Aims/hypothesis: Several publications suggest an association between certain types of insulin and cancer, but with conflicting results. We investigated whether insulin glargine (A21Gly,B31Arg,B32Arg human insulin) is associated with an increased risk of cancer in a large population-based cohort study.
Methods: Data for this study were obtained from dispensing records from community pharmacies individually linked to hospital discharge records from 2.5 million individuals in the Netherlands. In a cohort of incident users of insulin, the association between insulin glargine and other insulin analogues, respectively, and cancer was analysed in comparison with human insulin using Cox proportional hazard models with cumulative duration of drug use as a time-varying determinant. The first hospital admission with a primary diagnosis of cancer was considered as the main outcome; secondary analyses were performed with specific cancers as outcomes.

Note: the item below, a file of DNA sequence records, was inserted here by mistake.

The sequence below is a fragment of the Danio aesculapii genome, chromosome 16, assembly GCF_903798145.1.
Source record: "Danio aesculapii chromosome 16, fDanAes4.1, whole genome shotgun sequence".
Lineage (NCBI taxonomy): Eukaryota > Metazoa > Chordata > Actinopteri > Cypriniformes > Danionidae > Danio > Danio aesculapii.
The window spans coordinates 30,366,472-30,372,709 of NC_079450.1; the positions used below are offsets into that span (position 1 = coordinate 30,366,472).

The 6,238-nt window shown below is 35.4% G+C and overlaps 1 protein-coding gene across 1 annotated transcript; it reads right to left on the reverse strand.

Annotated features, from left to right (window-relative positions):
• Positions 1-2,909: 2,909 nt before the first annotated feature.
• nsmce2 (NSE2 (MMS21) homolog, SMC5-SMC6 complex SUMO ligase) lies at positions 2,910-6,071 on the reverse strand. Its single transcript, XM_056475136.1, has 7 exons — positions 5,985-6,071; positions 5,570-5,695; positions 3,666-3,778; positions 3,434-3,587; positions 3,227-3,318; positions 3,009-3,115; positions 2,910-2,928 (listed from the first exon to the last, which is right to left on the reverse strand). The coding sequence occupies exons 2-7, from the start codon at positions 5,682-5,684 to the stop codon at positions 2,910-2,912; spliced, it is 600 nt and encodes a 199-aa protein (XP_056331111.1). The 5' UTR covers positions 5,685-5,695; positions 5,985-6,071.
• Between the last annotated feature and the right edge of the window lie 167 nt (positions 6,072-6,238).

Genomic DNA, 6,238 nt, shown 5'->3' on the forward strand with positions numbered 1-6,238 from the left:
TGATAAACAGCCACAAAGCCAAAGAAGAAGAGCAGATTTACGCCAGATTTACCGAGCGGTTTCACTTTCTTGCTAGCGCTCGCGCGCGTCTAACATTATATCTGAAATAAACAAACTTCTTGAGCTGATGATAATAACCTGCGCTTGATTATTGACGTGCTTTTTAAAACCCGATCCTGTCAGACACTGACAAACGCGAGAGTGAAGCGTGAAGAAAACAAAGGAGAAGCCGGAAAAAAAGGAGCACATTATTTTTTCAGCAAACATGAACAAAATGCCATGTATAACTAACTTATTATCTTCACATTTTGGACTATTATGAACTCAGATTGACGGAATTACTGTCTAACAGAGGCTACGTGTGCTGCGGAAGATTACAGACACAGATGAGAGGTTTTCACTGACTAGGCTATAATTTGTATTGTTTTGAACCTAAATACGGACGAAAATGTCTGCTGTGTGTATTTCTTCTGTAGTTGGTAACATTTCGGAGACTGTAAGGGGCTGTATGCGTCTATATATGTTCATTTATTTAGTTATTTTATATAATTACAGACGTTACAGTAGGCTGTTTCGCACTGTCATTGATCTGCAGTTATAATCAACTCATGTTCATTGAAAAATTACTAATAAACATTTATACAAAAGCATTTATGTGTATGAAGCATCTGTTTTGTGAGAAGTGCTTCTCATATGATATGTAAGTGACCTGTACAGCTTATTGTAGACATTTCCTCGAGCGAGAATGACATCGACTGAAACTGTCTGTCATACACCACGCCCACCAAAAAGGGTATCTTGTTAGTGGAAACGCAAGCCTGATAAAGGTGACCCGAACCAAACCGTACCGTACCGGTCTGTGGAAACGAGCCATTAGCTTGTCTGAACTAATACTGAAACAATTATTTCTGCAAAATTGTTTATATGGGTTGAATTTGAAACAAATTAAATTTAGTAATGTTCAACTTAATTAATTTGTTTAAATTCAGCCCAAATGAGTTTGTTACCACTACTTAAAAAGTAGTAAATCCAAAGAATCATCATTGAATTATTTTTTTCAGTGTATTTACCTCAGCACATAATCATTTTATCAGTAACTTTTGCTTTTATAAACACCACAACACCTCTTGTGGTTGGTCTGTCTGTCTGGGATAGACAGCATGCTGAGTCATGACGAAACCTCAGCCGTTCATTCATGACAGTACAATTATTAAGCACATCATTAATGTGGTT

Results: Of the 19,337 incident insulin users enrolled, 878 developed cancer. Use of insulin glargine was associated with a lower risk of malignancies in general in comparison with human insulin (HR 0.75, 95% CI 0.71, 0.80). In contrast, an increased risk was found for breast cancer (HR 1.58, 95% CI 1.22, 2.05). Dose-response relationships could not be identified.
Conclusion/interpretation: Users of insulin glargine and users of other insulin analogues had a lower risk of cancer in general than those using human insulin. Both associations might be a consequence of residual confounding, lack of adherence or competing risk. However, as in previous studies, we demonstrated an increased risk of breast cancer in users of insulin glargine in comparison with users of human insulin.